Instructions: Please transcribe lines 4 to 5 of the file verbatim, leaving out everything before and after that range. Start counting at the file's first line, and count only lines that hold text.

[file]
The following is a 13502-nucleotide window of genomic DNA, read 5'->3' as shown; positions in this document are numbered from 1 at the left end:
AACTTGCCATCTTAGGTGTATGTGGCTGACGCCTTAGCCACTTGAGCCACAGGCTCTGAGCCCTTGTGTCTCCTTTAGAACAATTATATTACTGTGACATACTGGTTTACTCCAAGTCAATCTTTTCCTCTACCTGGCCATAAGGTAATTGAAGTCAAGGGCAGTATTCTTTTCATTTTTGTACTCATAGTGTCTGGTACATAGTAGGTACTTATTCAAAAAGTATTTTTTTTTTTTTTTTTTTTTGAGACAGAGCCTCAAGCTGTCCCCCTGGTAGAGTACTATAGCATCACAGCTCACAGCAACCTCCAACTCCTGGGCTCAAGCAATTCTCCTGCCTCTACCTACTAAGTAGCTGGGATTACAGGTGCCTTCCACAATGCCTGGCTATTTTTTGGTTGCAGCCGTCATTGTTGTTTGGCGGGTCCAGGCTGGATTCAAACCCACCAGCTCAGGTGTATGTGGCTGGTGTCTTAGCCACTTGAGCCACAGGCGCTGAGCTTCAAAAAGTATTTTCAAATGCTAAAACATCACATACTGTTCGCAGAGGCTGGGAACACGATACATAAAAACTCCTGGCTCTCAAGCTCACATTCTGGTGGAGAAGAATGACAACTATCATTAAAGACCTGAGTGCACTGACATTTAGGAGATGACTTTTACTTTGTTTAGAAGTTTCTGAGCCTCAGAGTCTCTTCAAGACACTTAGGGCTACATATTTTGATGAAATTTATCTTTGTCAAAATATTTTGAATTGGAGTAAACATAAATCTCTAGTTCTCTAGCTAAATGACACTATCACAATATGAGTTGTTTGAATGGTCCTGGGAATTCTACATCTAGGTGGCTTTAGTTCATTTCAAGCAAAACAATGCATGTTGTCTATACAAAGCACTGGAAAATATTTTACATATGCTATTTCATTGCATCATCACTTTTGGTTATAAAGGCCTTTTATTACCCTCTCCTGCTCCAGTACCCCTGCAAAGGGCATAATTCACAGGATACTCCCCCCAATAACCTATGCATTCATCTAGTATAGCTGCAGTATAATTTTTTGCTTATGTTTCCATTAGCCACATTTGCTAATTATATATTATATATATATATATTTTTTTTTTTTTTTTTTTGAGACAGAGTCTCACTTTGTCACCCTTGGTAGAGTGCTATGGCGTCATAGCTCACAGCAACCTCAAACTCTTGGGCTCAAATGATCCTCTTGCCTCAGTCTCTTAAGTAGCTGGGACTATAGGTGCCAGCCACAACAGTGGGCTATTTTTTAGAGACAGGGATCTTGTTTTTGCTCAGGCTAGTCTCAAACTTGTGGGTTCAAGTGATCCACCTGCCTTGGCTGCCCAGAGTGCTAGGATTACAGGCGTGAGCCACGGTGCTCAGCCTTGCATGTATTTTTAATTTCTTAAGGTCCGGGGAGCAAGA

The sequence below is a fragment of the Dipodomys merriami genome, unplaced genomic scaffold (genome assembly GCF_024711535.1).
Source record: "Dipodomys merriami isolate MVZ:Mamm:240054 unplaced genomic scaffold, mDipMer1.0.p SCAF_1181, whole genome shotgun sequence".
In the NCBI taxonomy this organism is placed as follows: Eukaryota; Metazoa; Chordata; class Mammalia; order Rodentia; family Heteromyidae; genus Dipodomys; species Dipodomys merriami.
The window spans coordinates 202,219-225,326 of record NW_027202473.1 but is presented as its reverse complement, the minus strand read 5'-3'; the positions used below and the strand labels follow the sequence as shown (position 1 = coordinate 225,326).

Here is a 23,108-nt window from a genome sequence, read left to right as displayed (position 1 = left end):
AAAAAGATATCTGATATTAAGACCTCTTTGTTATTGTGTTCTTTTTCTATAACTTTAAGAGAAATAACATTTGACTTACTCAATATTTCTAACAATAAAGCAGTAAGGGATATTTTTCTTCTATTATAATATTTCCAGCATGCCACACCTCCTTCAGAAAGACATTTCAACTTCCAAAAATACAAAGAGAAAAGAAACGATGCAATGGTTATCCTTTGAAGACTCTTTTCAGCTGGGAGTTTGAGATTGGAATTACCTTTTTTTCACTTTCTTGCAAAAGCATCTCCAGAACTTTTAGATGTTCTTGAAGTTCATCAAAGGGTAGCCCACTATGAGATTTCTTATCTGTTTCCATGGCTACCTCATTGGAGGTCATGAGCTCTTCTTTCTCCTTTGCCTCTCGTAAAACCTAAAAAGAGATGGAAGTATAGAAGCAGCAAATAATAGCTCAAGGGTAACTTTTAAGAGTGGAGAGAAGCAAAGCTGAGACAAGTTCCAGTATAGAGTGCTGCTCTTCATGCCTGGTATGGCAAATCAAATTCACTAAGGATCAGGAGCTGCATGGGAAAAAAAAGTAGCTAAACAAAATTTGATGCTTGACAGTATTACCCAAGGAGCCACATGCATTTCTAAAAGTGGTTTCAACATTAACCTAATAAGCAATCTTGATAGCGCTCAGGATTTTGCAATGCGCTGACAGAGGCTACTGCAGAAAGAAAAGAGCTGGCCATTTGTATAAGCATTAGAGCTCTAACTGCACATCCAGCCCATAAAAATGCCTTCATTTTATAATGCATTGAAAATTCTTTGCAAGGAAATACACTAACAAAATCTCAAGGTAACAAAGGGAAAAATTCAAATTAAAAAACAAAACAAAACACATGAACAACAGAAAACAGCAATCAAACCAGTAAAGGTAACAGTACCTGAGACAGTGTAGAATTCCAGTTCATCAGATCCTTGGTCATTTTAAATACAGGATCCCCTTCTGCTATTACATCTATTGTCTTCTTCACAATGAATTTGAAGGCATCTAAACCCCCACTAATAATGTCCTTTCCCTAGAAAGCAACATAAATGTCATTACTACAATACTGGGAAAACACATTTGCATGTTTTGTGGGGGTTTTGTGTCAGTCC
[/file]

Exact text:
Source record: "Dipodomys merriami isolate MVZ:Mamm:240054 unplaced genomic scaffold, mDipMer1.0.p SCAF_1181, whole genome shotgun sequence".
In the NCBI taxonomy this organism is placed as follows: Eukaryota; Metazoa; Chordata; class Mammalia; order Rodentia; family Heteromyidae; genus Dipodomys; species Dipodomys merriami.